Zoekresultaat: 6 artikelen

x
De zoekresultaten worden gefilterd op:
Tijdschrift European Employment Law Cases x
Case Reports

2021/4 Budget considerations can justify indirect discrimination (UK)

Tijdschrift European Employment Law Cases, Aflevering 1 2021
Trefwoorden Discrimination General, Age Discrimination
Auteurs Carolyn Soakell
SamenvattingAuteursinformatie

    If an employer has a policy which is indirectly discriminatory and the employer’s aim is no more than saving money, the Court of Appeal (CA) has ruled that this cannot justify the discrimination. However, needing to balance the books can potentially be a valid justification for indirect discrimination.


Carolyn Soakell
Carolyn Soakell is a partner at Lewis Silkin LLP.
Case Law

Access_open 2021/1 EELC’s review of the year 2020

Tijdschrift European Employment Law Cases, Aflevering 1 2021
Auteurs Ruben Houweling, Daiva Petrylaitė, Marianne Hrdlicka e.a.
Samenvatting

    Various of our academic board analysed employment law cases from last year. However, first, we start with some general remarks.


Ruben Houweling

Daiva Petrylaitė

Marianne Hrdlicka

Attila Kun

Luca Calcaterra

Francesca Maffei

Jean-Philippe Lhernould

Niklas Bruun

Jan-Pieter Vos

Luca Ratti

Andrej Poruban

Anthony Kerr

Filip Dorssemont

    The notice of collective redundancies required to be given to an employment agency pursuant to Section 17(1) of the German Protection Against Unfair Dismissal Act (Kündigungsschutzgesetz, ‘KSchG’) can only be effectively submitted if the employer has already decided to terminate the employment contract at the time of its receipt by the employment agency. Notices of termination in collective redundancy proceedings are therefore effective – subject to the fulfilment of any other notice requirements – if the proper notice is received by the competent employment agency before the employee has received the letter of termination.


Marcus Bertz
Marcus Bertz is an attorney-at-law at Luther Rechtsanwaltsgesellschaft mbH.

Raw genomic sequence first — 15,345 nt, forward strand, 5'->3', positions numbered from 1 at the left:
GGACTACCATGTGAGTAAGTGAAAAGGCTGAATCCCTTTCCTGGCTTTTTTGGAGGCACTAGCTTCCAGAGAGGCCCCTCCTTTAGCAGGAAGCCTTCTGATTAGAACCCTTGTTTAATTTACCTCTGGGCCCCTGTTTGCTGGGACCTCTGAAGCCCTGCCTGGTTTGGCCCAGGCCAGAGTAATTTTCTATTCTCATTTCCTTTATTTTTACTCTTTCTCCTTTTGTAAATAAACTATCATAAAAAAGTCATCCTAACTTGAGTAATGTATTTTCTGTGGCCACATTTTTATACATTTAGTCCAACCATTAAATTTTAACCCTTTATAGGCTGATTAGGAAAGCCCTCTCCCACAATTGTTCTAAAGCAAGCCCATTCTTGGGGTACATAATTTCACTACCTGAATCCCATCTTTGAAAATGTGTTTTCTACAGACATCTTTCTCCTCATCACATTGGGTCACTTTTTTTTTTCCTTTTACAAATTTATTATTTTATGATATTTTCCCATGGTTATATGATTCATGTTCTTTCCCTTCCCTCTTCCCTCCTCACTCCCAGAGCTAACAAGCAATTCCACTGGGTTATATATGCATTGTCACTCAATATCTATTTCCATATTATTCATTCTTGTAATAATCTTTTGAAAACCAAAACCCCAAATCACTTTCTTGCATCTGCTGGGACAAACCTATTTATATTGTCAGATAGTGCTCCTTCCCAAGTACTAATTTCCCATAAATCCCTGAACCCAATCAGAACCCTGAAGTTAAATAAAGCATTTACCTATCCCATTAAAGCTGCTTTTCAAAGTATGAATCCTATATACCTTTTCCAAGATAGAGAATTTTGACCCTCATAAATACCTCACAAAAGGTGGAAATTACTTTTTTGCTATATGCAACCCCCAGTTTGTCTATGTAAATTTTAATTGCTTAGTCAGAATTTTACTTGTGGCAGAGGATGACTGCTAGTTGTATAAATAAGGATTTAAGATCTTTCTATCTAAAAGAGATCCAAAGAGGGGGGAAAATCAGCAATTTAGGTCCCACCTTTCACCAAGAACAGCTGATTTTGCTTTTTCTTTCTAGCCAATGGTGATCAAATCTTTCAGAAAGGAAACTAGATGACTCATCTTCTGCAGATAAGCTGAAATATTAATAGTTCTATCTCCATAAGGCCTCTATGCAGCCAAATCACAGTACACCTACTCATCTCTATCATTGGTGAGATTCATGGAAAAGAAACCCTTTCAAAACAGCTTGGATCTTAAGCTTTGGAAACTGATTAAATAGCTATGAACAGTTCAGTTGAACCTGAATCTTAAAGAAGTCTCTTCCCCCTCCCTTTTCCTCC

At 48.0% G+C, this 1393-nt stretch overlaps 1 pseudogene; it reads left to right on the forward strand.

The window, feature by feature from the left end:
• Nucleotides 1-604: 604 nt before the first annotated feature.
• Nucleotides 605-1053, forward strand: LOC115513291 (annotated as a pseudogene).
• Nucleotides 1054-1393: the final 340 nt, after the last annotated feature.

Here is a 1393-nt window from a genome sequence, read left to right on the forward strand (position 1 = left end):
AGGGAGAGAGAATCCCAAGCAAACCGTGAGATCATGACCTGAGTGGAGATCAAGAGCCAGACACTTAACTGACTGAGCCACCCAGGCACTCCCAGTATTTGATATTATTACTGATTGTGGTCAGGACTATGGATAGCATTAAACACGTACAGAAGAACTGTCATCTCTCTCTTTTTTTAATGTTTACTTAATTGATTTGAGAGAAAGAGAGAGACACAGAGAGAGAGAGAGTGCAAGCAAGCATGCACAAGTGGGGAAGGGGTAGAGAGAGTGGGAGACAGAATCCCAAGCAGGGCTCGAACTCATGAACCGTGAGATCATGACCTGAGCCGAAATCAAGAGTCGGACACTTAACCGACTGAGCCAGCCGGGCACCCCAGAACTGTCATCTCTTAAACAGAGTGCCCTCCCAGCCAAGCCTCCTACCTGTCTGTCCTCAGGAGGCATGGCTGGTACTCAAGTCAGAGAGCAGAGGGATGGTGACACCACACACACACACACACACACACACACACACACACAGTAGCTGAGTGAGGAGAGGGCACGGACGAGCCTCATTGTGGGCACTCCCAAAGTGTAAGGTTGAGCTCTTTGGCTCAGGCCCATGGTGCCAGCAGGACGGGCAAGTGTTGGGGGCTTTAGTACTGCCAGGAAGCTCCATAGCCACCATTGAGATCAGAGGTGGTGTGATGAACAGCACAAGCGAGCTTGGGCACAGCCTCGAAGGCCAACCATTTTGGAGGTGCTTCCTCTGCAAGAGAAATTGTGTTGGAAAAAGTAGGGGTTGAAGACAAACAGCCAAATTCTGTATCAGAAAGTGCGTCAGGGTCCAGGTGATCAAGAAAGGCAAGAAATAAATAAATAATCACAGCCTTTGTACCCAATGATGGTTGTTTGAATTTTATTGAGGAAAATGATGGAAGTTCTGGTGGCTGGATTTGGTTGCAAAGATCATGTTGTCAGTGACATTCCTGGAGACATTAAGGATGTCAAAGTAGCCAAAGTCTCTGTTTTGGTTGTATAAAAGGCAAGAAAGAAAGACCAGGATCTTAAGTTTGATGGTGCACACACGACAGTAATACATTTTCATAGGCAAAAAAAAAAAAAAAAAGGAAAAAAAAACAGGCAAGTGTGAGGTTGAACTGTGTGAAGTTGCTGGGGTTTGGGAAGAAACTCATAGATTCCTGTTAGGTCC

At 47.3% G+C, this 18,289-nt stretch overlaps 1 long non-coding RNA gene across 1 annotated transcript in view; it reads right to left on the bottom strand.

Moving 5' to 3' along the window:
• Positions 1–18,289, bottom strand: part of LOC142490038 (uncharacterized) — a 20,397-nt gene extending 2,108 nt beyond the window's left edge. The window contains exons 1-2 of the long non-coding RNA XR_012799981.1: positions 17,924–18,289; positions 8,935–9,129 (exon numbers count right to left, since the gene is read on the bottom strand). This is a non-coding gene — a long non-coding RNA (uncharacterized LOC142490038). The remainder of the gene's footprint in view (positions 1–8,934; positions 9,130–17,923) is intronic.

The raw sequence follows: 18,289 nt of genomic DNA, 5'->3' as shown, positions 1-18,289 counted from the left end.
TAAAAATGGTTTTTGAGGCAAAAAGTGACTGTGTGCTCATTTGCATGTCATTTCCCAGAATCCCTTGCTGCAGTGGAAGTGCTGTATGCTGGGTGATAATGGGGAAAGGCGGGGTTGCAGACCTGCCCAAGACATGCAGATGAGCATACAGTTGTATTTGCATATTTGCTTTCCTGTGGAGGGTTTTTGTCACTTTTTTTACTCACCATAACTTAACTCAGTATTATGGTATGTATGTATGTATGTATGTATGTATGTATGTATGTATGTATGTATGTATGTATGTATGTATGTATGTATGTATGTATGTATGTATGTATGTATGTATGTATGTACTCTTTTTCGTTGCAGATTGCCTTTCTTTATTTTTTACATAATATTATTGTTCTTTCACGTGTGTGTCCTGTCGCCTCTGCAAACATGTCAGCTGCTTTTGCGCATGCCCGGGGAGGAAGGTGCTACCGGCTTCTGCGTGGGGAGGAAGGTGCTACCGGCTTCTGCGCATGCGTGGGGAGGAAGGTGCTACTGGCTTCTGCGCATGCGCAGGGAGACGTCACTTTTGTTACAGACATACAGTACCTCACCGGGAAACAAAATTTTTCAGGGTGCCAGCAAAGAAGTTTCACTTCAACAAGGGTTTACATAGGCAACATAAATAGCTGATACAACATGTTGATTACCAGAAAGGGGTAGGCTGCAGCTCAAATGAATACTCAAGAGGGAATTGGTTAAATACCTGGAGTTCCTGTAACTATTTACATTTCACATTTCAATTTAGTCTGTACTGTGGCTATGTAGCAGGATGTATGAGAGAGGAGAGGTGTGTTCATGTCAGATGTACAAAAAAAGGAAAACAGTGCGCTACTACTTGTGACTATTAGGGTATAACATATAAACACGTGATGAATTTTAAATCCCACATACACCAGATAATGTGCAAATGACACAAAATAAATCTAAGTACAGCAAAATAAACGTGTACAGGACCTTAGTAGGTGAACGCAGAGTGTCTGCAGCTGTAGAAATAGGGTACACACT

The recent spread of the Covid-19 pandemic has shown how economic vulnerability varies considerably across European Member States (MSs), and so does social protection in the European Union (EU). The social and economic consequences of the pandemic have impacted asymmetrically national labour markets and exacerbated existing disparities and contradictions. A measure that most governments have introduced in the immediate aftermath has been that of making financial support available to those self-employed workers who lost fully or in part their income. Most MSs have employed quantitative thresholds to identify those self-employed more in need of public subsidies and have proportioned them according to the pre-pandemic levels of income, on the condition that they have been officially recorded as taxable revenues.
    Despite their heterogeneity, we can reasonably affirm that the self-employed have been one of the most exposed clusters of the labour market to in-work poverty and economic uncertainty, which proved to be particularly problematic in periods of unforeseeable crisis, such as that of 2008 and even more so that of 2020. This article explores the range of EU-level measures designed for the self-employed and questions their potential impact on MSs’ legislation.


Luca Ratti
Luca Ratti is a professor at the University of Luxembourg.
Pending Cases

Case C-726/19, Fixed-term work

Instituto Madrileño de Investigación y Desarrollo Agrario y Alimentario – v – JN, reference lodged by the Tribunal Superior de Justicia de Madrid (Spain) on 1 October 2019

Tijdschrift European Employment Law Cases, Aflevering 1 2020
Trefwoorden Fixed-term work
Interface Showing Amount
U kunt door de volledige tekst zoeken naar alle artikelen door uw zoekterm in het zoekveld in te vullen. Als u op de knop 'Zoek' heeft geklikt komt u op de zoekresultatenpagina met filters, die u helpen om snel bij het door u gezochte artikel te komen. Er zijn op dit moment twee filters: rubriek en jaar.